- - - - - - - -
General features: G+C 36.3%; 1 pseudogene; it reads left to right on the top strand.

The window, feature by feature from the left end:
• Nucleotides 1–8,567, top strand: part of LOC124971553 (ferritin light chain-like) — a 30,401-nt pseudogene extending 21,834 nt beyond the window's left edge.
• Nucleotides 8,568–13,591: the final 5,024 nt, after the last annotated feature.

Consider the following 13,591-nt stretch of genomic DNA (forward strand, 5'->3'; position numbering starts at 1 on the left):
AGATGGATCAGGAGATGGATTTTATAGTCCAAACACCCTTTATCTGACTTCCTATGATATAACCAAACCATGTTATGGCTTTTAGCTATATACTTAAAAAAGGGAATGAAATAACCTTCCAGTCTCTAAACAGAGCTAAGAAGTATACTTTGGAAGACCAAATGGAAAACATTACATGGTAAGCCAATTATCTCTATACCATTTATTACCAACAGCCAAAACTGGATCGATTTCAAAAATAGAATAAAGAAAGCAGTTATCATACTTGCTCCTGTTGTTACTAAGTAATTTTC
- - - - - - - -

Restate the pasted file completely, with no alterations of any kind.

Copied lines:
General features: G+C 36.3%; 1 pseudogene; it reads left to right on the top strand.

The window, feature by feature from the left end:
• Nucleotides 1–8,567, top strand: part of LOC124971553 (ferritin light chain-like) — a 30,401-nt pseudogene extending 21,834 nt beyond the window's left edge.
• Nucleotides 8,568–13,591: the final 5,024 nt, after the last annotated feature.

Consider the following 13,591-nt stretch of genomic DNA (forward strand, 5'->3'; position numbering starts at 1 on the left):
AGATGGATCAGGAGATGGATTTTATAGTCCAAACACCCTTTATCTGACTTCCTATGATATAACCAAACCATGTTATGGCTTTTAGCTATATACTTAAAAAAGGGAATGAAATAACCTTCCAGTCTCTAAACAGAGCTAAGAAGTATACTTTGGAAGACCAAATGGAAAACATTACATGGTAAGCCAATTATCTCTATACCATTTATTACCAACAGCCAAAACTGGATCGATTTCAAAAATAGAATAAAGAAAGCAGTTATCATACTTGCTCCTGTTGTTACTAAGTAATTTTC